What is ocular albinism?

Ocular albinism is a genetic disorder in which a patient's eyes lack melanin, leading to vision problems. People often associate albinism with pale skin, white hair, and reddish to pink eyes, but people with ocular albinism generally have skin coloration close to that seen in the rest of their family, and often they have dyed hair and some color in their eyes. Patients can have blue, brown, or green eyes, depending on their genetics. In people with a very mild form of the condition, ocular albinism may not present a problem, while others may be legally blind and may have other symptoms such as hearing problems or deafness.

This condition is X-linked. The two genes known to have a connection to ocular albinism can be found on the X chromosome, and the condition is much more common in males. For women to have this condition, it is necessary to inherit two copies of the defective genes, and this is relatively unusual. Most women with the genes are simply carriers and do not experience any pigmentation changes in their eyes.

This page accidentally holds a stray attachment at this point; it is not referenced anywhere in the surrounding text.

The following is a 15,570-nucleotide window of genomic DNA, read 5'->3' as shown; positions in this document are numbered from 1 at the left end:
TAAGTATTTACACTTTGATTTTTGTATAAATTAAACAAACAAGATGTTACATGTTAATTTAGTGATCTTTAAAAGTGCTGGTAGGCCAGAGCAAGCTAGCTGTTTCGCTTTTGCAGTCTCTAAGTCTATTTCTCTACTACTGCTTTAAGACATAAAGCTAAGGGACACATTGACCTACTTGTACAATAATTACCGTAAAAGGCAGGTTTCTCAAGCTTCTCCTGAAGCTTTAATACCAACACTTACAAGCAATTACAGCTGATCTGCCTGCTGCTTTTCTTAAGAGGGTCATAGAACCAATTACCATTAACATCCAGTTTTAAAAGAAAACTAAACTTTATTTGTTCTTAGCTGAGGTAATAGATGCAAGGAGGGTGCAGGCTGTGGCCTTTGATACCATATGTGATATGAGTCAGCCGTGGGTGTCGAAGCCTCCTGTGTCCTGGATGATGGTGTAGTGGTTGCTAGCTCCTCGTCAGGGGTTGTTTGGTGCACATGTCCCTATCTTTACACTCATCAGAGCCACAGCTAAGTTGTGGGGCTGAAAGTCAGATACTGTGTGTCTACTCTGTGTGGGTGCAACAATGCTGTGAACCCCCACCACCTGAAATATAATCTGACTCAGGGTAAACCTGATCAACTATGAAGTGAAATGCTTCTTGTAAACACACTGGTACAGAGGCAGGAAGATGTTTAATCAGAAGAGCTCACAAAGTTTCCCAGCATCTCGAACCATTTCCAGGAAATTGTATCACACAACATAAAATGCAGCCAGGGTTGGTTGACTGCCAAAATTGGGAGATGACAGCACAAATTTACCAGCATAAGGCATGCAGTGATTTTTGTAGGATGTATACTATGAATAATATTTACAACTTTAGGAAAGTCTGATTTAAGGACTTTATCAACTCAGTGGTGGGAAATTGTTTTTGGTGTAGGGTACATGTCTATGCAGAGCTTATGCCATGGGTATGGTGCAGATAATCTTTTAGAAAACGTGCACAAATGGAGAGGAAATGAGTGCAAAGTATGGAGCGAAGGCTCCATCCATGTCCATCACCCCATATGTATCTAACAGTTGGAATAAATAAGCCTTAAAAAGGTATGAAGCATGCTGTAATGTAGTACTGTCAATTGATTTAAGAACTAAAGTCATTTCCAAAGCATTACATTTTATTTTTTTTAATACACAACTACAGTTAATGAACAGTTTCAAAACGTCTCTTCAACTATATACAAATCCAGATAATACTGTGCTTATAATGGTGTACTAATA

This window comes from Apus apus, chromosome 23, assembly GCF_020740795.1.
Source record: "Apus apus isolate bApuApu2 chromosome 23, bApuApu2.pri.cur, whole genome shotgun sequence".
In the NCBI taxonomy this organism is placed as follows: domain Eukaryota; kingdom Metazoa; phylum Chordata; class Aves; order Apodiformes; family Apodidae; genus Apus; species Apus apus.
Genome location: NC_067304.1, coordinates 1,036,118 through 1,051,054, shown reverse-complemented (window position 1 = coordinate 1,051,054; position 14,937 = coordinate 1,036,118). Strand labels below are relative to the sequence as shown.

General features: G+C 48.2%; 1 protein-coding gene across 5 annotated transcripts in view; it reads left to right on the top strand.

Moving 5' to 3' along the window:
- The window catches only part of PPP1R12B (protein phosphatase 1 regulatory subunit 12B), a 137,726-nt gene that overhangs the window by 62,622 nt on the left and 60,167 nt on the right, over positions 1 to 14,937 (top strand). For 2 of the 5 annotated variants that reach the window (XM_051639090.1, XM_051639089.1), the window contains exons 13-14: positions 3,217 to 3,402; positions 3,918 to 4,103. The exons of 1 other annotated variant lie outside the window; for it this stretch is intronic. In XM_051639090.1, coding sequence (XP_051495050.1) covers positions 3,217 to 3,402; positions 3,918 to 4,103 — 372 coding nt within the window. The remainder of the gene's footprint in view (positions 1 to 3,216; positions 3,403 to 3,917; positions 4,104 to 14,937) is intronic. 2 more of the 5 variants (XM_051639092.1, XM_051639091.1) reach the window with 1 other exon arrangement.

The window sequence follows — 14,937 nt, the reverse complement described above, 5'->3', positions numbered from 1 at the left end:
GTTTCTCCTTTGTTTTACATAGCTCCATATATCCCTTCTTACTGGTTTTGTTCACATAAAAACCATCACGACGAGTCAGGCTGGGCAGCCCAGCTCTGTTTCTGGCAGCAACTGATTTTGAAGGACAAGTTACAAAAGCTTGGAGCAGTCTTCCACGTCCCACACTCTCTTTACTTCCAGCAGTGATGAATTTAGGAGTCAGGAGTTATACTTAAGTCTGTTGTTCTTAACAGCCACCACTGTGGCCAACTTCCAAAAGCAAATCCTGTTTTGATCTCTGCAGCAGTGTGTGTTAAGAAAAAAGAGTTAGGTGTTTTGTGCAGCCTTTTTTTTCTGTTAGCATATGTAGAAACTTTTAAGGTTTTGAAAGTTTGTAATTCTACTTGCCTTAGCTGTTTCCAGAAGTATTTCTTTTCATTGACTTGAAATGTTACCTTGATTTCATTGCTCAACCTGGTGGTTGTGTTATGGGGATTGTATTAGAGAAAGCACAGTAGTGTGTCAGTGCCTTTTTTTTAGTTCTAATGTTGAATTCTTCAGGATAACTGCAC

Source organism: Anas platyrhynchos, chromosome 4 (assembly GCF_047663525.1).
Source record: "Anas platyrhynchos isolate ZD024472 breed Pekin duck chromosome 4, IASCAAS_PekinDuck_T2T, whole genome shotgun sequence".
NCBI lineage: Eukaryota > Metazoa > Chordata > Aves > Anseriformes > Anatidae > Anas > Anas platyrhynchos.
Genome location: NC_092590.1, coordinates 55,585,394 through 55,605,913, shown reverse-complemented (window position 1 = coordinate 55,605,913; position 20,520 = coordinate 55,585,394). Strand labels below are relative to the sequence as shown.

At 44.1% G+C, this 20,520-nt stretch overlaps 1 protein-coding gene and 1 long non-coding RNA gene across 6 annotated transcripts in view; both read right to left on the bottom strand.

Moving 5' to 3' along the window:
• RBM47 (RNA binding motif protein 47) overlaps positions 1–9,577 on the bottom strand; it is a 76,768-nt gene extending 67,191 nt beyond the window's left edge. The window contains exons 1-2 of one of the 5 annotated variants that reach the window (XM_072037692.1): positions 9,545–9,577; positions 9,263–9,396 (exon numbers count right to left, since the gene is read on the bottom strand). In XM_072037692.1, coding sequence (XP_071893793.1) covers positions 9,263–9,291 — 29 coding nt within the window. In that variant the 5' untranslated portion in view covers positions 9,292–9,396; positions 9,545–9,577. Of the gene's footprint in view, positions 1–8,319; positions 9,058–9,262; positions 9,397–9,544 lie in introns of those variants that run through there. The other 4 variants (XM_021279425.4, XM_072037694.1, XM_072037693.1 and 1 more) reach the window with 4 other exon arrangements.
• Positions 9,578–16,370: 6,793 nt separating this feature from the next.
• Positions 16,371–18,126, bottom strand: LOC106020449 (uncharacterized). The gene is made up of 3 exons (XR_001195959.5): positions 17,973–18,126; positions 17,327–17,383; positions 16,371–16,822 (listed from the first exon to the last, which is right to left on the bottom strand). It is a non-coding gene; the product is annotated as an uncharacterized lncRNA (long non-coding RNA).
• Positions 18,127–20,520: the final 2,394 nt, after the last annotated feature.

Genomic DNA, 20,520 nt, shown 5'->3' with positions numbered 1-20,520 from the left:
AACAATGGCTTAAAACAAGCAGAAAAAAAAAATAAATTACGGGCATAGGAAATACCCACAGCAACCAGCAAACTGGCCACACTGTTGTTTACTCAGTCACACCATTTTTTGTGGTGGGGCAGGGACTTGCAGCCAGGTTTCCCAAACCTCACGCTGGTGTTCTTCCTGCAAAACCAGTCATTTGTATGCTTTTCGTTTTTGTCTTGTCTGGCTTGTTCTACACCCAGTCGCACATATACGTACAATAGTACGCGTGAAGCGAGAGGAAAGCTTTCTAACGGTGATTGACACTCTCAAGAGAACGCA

More than 10 forms of ocular albinism are known, resulting from the combination and expression of genes in various ways. Patients with this condition may have some missing pigmentation in the iris of the eye, but the real problem lies with the retina, specifically the highly sensitive area of ​​the retina known as the fovea. The fovea does not fully develop due to the reduction in melanin, and the patient will have vision problems as a result. Some people have almost perfect visual acuity, while others may have very poor vision without correction.

People with ocular albinism may also have optic nerve abnormalities. Some experience nystagmus, jerking uncontrolled eye movements, and strabismus, where the eyes don't move in sync with each other. Patients are also often sensitive to bright light and should be careful to wear sunglasses to protect their eyes.

Ocular albinism does not get worse over time. When a doctor diagnoses the patient, he or she can perform an evaluation to determine the extent of the problem. The patient's vision should remain stable, and the use of corrective lenses can help address symptoms. People with this condition who are concerned about passing it on to their children can meet with a genetic counselor to discuss the situation. The genetics behind this condition are complex, and children may be born without faulty genes or with a very mild form of the condition.

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